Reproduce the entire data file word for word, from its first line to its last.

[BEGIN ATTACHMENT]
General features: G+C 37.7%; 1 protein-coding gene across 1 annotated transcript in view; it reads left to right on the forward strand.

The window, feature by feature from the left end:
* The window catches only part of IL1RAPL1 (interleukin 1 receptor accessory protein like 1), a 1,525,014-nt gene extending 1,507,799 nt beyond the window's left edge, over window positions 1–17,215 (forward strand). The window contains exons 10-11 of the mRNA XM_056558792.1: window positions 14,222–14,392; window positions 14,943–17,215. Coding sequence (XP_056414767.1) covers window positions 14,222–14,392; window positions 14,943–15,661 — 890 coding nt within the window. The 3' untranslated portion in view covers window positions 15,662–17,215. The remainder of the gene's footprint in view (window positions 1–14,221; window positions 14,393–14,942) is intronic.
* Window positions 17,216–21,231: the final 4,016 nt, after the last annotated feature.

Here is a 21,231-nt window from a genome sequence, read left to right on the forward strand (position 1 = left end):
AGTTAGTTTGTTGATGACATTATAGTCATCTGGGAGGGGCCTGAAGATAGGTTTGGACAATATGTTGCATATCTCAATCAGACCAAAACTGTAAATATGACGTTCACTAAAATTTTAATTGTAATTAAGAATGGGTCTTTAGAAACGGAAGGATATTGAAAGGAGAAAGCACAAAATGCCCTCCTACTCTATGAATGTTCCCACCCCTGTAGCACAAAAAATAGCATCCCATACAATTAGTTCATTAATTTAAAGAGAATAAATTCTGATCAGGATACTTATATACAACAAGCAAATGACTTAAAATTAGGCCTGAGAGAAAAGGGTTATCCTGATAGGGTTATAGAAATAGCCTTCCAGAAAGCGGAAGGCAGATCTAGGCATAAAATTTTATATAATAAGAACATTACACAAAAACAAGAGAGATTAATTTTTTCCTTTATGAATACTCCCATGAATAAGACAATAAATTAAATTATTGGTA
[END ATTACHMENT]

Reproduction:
General features: G+C 37.7%; 1 protein-coding gene across 1 annotated transcript in view; it reads left to right on the forward strand.

The window, feature by feature from the left end:
* The window catches only part of IL1RAPL1 (interleukin 1 receptor accessory protein like 1), a 1,525,014-nt gene extending 1,507,799 nt beyond the window's left edge, over window positions 1–17,215 (forward strand). The window contains exons 10-11 of the mRNA XM_056558792.1: window positions 14,222–14,392; window positions 14,943–17,215. Coding sequence (XP_056414767.1) covers window positions 14,222–14,392; window positions 14,943–15,661 — 890 coding nt within the window. The 3' untranslated portion in view covers window positions 15,662–17,215. The remainder of the gene's footprint in view (window positions 1–14,221; window positions 14,393–14,942) is intronic.
* Window positions 17,216–21,231: the final 4,016 nt, after the last annotated feature.

Here is a 21,231-nt window from a genome sequence, read left to right on the forward strand (position 1 = left end):
AGTTAGTTTGTTGATGACATTATAGTCATCTGGGAGGGGCCTGAAGATAGGTTTGGACAATATGTTGCATATCTCAATCAGACCAAAACTGTAAATATGACGTTCACTAAAATTTTAATTGTAATTAAGAATGGGTCTTTAGAAACGGAAGGATATTGAAAGGAGAAAGCACAAAATGCCCTCCTACTCTATGAATGTTCCCACCCCTGTAGCACAAAAAATAGCATCCCATACAATTAGTTCATTAATTTAAAGAGAATAAATTCTGATCAGGATACTTATATACAACAAGCAAATGACTTAAAATTAGGCCTGAGAGAAAAGGGTTATCCTGATAGGGTTATAGAAATAGCCTTCCAGAAAGCGGAAGGCAGATCTAGGCATAAAATTTTATATAATAAGAACATTACACAAAAACAAGAGAGATTAATTTTTTCCTTTATGAATACTCCCATGAATAAGACAATAAATTAAATTATTGGTA